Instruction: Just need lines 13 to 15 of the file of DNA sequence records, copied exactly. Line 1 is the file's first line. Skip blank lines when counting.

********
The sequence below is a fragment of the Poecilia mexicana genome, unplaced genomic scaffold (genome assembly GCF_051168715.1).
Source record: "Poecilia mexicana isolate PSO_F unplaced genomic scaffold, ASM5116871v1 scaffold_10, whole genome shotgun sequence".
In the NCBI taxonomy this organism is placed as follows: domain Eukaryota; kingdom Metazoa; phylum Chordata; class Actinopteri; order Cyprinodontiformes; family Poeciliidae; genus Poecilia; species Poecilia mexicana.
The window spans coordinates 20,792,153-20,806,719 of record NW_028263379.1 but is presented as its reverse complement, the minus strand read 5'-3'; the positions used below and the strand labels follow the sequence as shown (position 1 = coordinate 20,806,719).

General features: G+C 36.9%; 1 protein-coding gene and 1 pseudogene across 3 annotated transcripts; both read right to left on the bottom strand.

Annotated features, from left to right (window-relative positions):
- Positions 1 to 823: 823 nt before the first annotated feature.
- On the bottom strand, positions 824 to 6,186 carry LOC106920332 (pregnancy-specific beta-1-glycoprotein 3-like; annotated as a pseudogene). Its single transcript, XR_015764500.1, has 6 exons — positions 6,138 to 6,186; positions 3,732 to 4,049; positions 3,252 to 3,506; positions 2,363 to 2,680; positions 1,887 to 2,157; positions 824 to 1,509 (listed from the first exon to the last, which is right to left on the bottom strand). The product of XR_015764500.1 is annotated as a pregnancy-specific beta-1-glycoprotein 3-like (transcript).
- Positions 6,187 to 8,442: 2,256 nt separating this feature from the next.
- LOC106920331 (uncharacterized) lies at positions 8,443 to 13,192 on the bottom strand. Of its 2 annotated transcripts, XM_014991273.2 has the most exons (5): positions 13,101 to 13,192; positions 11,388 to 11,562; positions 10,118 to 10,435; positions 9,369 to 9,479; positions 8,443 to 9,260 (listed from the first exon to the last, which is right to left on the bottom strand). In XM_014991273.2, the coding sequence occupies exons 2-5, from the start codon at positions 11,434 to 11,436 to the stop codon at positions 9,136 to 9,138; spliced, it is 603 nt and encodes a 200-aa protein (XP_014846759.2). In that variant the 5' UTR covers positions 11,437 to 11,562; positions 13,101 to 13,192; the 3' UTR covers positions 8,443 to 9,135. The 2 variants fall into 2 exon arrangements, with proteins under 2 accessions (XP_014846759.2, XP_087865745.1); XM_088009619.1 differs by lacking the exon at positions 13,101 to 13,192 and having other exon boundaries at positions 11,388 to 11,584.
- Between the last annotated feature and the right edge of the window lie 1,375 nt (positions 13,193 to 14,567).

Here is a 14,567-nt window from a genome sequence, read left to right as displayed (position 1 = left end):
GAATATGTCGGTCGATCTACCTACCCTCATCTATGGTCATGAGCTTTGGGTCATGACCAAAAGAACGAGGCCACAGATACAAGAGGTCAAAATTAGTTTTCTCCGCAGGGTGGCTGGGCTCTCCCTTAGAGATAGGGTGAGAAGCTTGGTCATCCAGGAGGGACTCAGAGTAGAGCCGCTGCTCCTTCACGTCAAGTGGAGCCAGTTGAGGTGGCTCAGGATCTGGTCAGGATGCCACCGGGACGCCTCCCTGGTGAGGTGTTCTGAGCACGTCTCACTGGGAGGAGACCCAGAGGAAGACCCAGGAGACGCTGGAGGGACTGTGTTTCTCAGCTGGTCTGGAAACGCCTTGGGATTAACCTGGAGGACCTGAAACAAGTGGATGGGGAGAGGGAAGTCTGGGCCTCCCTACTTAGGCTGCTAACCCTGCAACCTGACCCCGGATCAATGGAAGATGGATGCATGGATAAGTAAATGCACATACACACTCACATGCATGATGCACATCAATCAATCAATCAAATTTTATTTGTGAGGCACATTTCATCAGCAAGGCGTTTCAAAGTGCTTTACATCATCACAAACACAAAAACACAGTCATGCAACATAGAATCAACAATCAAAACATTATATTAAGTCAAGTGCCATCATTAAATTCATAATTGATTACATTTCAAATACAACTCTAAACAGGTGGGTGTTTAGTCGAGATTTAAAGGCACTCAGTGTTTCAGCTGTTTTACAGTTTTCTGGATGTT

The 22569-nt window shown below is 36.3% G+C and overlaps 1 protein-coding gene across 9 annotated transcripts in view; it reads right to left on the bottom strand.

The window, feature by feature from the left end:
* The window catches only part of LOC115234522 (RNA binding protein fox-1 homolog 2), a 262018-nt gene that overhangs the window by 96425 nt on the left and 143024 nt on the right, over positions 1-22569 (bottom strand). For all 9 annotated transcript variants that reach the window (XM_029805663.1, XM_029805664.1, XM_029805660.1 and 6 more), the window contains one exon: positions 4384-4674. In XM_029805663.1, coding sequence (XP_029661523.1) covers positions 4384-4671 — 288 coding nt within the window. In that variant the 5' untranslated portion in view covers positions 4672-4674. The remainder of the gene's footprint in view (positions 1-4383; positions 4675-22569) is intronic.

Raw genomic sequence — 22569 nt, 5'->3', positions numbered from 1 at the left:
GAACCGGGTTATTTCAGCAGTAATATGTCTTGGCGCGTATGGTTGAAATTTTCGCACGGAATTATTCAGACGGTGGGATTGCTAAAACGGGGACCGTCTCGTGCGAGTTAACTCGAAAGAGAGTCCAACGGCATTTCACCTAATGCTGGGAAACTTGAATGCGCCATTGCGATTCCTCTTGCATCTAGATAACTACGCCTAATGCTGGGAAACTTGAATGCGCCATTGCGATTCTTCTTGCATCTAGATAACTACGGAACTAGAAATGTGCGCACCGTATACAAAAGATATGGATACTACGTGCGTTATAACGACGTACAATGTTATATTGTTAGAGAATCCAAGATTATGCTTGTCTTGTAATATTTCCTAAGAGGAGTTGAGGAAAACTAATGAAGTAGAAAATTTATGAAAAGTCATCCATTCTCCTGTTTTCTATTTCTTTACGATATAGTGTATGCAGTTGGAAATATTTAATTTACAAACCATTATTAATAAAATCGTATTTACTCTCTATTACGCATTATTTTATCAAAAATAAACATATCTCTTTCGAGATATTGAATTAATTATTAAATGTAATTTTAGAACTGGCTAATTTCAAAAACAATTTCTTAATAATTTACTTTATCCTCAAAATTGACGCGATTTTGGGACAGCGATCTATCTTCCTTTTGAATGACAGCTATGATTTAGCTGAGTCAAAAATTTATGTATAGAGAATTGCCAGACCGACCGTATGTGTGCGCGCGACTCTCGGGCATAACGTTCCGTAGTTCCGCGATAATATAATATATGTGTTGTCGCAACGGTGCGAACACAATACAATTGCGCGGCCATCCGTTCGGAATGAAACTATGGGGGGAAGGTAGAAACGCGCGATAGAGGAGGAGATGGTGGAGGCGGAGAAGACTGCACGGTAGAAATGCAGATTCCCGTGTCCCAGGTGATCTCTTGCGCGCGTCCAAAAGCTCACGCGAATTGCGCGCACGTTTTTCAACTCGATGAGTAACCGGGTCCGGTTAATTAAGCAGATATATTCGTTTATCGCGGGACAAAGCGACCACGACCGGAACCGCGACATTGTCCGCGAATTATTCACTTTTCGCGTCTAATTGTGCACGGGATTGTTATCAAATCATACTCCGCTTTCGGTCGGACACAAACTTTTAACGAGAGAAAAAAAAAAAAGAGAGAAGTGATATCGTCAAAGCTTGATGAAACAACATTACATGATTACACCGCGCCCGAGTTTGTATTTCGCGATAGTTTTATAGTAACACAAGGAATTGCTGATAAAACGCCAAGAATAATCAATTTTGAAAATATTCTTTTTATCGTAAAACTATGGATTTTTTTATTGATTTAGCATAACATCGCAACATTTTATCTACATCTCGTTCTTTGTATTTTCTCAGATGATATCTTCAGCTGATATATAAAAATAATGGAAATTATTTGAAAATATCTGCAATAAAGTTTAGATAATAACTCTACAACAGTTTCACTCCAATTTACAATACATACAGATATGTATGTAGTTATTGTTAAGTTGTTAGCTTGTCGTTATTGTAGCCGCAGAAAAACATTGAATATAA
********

GAATATGTCGGTCGATCTACCTACCCTCATCTATGGTCATGAGCTTTGGGTCATGACCAAAAGAACGAGGCCACAGATACAAGAGGTCAAAATTAGTTTTCTCCGCAGGGTGGCTGGGCTCTCCCTTAGAGATAGGGTGAGAAGCTTGGTCATCCAGGAGGGACTCAGAGTAGAGCCGCTGCTCCTTCACGTCAAGTGGAGCCAGTTGAGGTGGCTCAGGATCTGGTCAGGATGCCACCGGGACGCCTCCCTGGTGAGGTGTTCTGAGCACGTCTCACTGGGAGGAGACCCAGAGGAAGACCCAGGAGACGCTGGAGGGACTGTGTTTCTCAGCTGGTCTGGAAACGCCTTGGGATTAACCTGGAGGACCTGAAACAAGTGGATGGGGAGAGGGAAGTCTGGGCCTCCCTACTTAGGCTGCTAACCCTGCAACCTGACCCCGGATCAATGGAAGATGGATGCATGGATAAGTAAATGCACATACACACTCACATGCATGATGCACATCAATCAATCAATCAAATTTTATTTGTGAGGCACATTTCATCAGCAAGGCGTTTCAAAGTGCTTTACATCATCACAAACACAAAAACACAGTCATGCAACATAGAATCAACAATCAAAACATTATATTAAGTCAAGTGCCATCATTAAATTCATAATTGATTACATTTCAAATACAACTCTAAACAGGTGGGTGTTTAGTCGAGATTTAAAGGCACTCAGTGTTTCAGCTGTTTTACAGTTTTCTGGATGTT

The 22569-nt window shown below is 36.3% G+C and overlaps 1 protein-coding gene across 9 annotated transcripts in view; it reads right to left on the bottom strand.

The window, feature by feature from the left end: